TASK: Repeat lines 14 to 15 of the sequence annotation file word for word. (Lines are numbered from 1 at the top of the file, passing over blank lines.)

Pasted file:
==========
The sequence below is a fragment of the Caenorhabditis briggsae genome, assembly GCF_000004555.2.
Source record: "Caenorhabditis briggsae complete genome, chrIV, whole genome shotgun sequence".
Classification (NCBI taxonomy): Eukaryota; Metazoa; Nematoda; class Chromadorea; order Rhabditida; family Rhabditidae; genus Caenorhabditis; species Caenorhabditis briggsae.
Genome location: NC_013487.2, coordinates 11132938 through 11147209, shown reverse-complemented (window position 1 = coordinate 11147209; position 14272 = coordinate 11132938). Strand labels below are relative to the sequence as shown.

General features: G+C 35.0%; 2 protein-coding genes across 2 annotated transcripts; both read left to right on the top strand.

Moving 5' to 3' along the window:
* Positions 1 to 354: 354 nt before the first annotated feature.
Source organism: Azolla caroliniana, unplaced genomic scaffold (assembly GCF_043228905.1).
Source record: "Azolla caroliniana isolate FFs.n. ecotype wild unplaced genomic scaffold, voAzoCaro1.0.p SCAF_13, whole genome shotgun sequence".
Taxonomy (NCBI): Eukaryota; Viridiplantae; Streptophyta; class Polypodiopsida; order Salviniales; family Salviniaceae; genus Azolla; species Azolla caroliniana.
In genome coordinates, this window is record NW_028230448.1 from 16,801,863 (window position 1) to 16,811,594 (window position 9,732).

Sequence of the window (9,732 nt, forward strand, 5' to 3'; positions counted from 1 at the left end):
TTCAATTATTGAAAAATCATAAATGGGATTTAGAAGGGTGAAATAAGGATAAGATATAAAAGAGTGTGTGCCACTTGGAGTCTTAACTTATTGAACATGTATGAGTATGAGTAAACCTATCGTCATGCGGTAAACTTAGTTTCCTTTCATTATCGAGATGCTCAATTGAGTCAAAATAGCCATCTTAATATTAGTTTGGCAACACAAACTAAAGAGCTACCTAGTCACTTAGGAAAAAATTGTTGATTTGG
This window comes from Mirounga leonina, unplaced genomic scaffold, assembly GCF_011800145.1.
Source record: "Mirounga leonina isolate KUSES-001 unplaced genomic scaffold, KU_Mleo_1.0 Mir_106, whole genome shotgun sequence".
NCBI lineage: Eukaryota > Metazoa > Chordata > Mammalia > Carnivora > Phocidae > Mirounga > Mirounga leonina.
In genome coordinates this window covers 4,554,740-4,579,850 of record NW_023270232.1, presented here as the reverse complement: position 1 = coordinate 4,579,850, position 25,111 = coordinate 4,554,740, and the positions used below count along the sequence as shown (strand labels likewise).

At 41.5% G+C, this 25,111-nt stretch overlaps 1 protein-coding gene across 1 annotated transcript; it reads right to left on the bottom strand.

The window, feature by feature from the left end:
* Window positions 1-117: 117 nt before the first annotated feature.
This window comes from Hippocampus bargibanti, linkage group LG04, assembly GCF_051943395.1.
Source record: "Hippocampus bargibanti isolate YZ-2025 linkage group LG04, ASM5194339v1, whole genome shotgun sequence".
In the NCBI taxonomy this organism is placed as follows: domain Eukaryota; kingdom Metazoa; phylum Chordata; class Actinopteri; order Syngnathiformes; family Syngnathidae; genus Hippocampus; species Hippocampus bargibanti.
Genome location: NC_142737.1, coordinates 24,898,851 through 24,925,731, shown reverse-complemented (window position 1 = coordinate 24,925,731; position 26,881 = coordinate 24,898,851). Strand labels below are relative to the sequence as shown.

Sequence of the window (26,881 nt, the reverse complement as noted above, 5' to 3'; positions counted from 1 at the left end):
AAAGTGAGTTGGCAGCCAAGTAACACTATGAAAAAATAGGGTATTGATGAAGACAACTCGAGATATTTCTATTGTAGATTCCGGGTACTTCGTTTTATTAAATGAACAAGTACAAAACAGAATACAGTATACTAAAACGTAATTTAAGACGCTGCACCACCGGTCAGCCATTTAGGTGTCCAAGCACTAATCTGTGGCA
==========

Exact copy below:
This window comes from Mirounga leonina, unplaced genomic scaffold, assembly GCF_011800145.1.
Source record: "Mirounga leonina isolate KUSES-001 unplaced genomic scaffold, KU_Mleo_1.0 Mir_106, whole genome shotgun sequence".